The Luck of Roaring Camp by Bret Harte, 1870

views updated

by Bret Harte, 1870

The characters in Bret Harte's short story "The Luck of Roaring Camp" live in a very rough place indeed. They have traveled to California to brave primitive conditions as they pan for gold in the streams that rush down from the Sierras. The hundred or so men come from across the world and from every walk of life. Some are criminals, many bear scars and mutilations that show they have been in fights, and none displays any sign of education or refinement. Cherokee Sal, "a coarse and, it is to be feared, a very sinful woman," is the only female in the camp, which reflects the fact that in California at the time women made up only a very small proportion of the population.

When the story opens, Sal is in the throes of childbirth. Death, generally by violence, is an everyday occurrence in this community, but birth is an unprecedented event. After pausing as Sal screams out in agony, the men decide that she must have help, and they send one Stumpy to her aid, not that he possesses any real medical expertise but simply because he is known to have fathered two families some time back. Although Stumpy does what he can to save the woman, it is in vain, and a piercing cry is the last sound uttered by the wretched Sal as she dies. The men are not much concerned about her, but they wonder about the chances for survival of the baby boy to whom she has just given birth. Stumpy shows resourcefulness, thinking that, because there is no other possible source, an ass's milk might serve as food, which it does. Then, after a pause, he admits the patiently waiting crowd into the rude cabin to see the baby.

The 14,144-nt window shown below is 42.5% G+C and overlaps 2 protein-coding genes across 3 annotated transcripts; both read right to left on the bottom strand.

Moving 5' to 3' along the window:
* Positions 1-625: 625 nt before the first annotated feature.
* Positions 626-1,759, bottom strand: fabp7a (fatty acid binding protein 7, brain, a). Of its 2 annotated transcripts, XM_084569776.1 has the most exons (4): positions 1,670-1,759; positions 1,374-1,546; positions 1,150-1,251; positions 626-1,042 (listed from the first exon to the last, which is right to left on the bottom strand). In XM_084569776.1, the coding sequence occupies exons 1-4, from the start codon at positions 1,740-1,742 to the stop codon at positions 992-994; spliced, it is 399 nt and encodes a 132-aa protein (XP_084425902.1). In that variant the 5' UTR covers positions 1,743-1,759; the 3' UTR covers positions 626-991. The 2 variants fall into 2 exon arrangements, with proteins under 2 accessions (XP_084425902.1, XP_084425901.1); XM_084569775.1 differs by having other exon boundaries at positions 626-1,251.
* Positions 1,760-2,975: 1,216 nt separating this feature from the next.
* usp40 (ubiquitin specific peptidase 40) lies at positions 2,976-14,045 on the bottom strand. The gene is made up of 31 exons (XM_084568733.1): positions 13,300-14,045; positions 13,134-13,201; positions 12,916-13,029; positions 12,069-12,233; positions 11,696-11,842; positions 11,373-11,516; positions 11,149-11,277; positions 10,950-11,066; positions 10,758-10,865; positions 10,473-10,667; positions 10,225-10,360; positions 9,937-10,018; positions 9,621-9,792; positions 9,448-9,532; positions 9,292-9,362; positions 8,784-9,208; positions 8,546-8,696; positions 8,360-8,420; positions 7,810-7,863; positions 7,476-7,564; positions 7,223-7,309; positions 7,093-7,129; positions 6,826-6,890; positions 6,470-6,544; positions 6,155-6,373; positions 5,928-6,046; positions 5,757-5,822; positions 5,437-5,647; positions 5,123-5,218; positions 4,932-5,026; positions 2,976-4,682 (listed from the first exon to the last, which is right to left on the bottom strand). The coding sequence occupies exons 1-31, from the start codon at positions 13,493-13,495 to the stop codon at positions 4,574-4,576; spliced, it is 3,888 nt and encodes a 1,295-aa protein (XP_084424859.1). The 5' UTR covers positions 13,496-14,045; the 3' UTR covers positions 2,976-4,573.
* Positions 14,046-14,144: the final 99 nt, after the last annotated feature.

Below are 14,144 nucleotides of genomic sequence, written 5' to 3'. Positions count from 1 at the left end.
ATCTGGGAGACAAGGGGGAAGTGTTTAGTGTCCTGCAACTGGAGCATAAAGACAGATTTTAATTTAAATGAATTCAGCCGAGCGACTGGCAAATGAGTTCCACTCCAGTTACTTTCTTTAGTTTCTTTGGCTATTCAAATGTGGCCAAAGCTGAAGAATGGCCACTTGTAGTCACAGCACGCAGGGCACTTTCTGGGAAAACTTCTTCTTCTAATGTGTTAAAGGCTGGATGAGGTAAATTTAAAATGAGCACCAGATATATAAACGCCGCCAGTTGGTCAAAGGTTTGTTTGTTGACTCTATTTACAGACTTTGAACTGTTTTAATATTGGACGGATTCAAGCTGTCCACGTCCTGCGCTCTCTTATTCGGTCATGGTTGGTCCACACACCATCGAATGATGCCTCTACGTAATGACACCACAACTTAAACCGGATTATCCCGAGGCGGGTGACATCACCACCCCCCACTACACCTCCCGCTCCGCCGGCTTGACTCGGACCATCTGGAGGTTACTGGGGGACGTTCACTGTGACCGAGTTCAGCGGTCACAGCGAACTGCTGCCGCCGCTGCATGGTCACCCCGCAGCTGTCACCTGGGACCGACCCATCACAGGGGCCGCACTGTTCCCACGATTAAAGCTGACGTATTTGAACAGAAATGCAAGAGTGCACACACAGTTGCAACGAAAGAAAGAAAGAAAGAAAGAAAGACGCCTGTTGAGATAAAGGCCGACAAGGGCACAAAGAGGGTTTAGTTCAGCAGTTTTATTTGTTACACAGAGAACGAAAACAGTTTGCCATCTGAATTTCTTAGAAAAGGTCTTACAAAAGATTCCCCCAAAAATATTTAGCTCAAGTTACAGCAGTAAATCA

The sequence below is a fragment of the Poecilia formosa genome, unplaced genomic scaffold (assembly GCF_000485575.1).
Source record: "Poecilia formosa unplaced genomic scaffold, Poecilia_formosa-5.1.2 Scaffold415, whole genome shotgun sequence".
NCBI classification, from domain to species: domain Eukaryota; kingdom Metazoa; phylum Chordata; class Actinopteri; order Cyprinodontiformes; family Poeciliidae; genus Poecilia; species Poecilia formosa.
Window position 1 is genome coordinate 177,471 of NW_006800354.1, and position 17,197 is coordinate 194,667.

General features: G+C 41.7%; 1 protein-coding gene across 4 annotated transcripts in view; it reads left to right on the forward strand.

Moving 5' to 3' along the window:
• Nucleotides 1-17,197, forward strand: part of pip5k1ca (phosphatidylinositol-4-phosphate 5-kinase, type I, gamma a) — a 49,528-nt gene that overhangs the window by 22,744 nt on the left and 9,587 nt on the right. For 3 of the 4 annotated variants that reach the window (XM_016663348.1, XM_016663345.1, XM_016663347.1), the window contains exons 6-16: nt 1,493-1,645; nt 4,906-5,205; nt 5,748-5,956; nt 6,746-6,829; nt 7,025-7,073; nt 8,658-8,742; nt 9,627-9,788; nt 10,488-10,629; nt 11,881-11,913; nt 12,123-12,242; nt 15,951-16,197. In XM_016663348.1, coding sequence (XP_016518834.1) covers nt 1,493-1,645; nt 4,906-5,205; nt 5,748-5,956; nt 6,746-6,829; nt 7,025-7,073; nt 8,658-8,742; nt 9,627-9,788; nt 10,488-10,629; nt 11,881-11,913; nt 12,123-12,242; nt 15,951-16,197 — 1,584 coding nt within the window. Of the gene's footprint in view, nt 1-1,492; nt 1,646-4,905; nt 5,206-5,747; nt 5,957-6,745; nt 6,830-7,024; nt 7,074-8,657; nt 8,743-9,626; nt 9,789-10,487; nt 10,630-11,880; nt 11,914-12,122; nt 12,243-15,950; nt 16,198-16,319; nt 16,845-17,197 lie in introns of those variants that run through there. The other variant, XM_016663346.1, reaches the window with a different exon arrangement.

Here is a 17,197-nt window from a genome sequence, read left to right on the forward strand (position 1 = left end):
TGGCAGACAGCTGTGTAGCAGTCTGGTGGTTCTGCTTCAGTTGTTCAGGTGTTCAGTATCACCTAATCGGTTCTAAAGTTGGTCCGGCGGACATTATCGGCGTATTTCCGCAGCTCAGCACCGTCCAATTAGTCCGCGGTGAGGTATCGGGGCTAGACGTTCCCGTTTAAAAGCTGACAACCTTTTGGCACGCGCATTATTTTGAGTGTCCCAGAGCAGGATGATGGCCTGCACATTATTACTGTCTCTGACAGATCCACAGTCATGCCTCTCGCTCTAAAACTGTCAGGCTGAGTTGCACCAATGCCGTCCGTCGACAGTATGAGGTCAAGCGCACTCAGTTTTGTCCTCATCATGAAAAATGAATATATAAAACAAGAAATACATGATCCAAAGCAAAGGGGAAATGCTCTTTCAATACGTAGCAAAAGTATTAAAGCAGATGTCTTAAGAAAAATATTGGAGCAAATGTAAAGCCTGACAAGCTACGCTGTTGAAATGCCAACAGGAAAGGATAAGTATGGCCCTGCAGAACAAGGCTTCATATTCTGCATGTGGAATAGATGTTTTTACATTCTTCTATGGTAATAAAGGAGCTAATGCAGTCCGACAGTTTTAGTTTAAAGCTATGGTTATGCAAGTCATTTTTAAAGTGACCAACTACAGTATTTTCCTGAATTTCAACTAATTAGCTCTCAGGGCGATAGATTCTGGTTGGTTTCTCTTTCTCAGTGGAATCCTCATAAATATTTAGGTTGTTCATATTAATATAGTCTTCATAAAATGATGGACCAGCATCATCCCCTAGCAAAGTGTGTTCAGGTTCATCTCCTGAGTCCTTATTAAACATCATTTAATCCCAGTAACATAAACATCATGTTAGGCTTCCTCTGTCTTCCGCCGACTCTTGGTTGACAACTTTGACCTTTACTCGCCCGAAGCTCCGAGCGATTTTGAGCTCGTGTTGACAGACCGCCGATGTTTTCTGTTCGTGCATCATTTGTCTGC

Stumpy has had the foresight to place a hat in a prominent place, and as the men pass quietly by in a "curious progression," they leave a strange assortment of gifts that testify both to their shady pasts and to their sense that they must contribute something. Almost against their will, they seem impressed and behave with unaccustomed restraint, none more so than Kentuck. He cannot get over the fact that the baby grasped his finger tightly, creating a bond. Sal is buried, and the baby thrives, perhaps because "the invigorating climate of the mountain camp was compensation for material deficiencies." Stumpy and the rest, seeing that things are working out and even thinking that the baby has brought luck to their community, resolve to bring him up themselves without female aid or interference.

After a month or so, they decide that the baby must be christened and given a name. No clergyman is available, however, and some think that it would be good fun to play out some burlesque ritual instead. Stumpy, exercising authority that none ventures to question, will not hear of a joke at the baby's expense. Instead, he takes it upon himself to proclaim Sal's son as Thomas Luck "according to the laws of the United States and the State of California." Despite its dubious status, the declaration provokes no challenge. Thereafter, as summer comes and the healthy baby grows, Roaring Camp gradually becomes not only a luckier place, as if to reflect the baby's name, but also a more civilized and law-abiding community. The men are all devoted to Lucky, but none more than Kentuck.